New Study: Breathing This Way Could Lower Blood Pressure in Minutes

Updated: Jan. 29, 2024

A recent study highlights the connection between breath and blood pressure with a "potentially clinically relevant" discovery.

Breathing is probably one of those involuntary physiological functions that, in many cases, doesn’t require a great deal of thought unless you’re dealing with a respiratory condition or significant stress (in which case, you might consider this cyclic breathing technique). Your rate of breathing, along with blood pressure and digestion, are examples of processes that your body regulates as part of the autonomic nervous system.

However, new research suggests how you breathe can have broader implications. Are you a nose-breather or a mouth-breather? How you breathe can have unconscious effects such as your blood pressure, according to a November 2023 study conducted by cardiovascular and applied physiology researchers from Florida State University.

Their research, published in the American Journal of Physiology, suggests that choosing to breathe through your nose could be used to lower blood pressure—at least temporarily—and could potentially be employed therapeutically. The study involved 20 adults who were all in good health and had blood pressure readings at or below 140/90 mmHg (which equates to Stage II hypertension, a condition clinicians take seriously). Normal blood pressure is at or below 120/80 mmHg.

The participants were asked to breathe through their noses for five minutes, and then through their mouths for five minutes. Blood pressure readings and other cardiovascular metrics were measured in the last minute of each time period. Nose breathing versus mouth breathing was also studied during a few different exercise tests.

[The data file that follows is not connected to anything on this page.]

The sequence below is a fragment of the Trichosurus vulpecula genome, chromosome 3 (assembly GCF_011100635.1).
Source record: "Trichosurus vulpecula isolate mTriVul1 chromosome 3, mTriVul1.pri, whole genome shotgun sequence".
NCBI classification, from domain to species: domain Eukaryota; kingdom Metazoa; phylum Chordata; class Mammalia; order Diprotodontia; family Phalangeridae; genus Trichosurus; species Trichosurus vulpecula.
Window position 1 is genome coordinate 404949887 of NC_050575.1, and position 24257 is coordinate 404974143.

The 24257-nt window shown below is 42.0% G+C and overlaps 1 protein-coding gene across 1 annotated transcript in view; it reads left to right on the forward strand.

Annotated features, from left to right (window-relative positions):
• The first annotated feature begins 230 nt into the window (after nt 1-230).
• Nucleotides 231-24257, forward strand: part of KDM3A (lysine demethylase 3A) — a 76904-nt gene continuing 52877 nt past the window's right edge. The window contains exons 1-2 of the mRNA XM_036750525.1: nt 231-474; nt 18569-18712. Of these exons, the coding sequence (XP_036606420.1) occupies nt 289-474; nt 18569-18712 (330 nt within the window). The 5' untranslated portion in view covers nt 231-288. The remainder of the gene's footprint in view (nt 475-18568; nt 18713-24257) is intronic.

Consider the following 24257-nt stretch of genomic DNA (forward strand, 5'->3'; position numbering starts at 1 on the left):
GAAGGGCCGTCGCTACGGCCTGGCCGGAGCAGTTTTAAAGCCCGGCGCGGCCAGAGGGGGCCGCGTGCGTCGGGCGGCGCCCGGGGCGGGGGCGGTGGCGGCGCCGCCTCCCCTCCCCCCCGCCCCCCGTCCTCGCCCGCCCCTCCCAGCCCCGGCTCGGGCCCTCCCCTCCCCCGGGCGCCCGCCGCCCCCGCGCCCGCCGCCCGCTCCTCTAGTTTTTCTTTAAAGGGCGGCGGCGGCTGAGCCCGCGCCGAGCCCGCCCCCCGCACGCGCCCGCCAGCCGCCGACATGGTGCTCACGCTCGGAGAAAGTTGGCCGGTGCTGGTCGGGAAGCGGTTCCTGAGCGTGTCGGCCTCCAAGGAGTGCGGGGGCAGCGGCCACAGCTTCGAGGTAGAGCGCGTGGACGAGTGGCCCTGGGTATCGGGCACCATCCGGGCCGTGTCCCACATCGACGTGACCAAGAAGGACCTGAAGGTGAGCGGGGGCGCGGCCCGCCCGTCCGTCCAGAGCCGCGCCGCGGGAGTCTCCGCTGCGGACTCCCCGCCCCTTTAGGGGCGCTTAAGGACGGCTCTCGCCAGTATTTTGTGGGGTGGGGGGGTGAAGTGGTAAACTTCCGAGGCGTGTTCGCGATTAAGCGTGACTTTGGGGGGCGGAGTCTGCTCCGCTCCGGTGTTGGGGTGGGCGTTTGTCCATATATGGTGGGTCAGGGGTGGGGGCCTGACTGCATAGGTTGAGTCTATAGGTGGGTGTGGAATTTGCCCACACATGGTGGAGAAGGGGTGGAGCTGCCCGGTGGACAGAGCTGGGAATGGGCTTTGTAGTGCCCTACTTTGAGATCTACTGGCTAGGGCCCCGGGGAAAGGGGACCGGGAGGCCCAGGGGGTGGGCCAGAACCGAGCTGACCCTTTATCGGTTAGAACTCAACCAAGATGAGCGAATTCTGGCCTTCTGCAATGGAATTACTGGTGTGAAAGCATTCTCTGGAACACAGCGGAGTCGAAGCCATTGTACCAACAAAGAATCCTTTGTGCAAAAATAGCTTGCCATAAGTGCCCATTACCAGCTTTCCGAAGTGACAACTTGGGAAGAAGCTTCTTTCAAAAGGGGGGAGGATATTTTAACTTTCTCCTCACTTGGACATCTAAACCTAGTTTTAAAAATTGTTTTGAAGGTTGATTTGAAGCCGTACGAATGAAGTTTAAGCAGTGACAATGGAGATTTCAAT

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The study determined that “nasal compared with oral breathing improved several physiological and subjective variables at rest and during exercise.” Breathing through the nose at rest was found to reduce overall blood pressure but only affected the diastolic number, the bottom part of the blood pressure reading.

While the upper number, systolic blood pressure, is often considered the more important of the two blood pressure values in terms of the effect on health, future research could help determine when nose breathing can be used to manage or improve blood pressure readings. Overall, the research team suggests nose breathing in certain situations could be heart-protective, and further study and use cases are warranted. The researchers concluded, “We interpret the collective data to suggest that nasal compared with oral breathing provides modest, but potentially clinically relevant, improvements in prognostic cardiovascular variables at rest.”

The researchers also noted that ratings of exertion and breathlessness appeared to be lower during nasal breathing, though it was a metric they didn’t directly measure. “With the present results in mind, future work can address any potential connections between these respiratory variables and BP (blood pressure) changes by simultaneously measuring additional variables,” they said.

For more on managing blood pressure without the use of medications, read 7 Drinks That Lower High Blood Pressure and New Study: Eating More of This Fruit Could Lower High Blood Pressure Risk by Nearly 40%.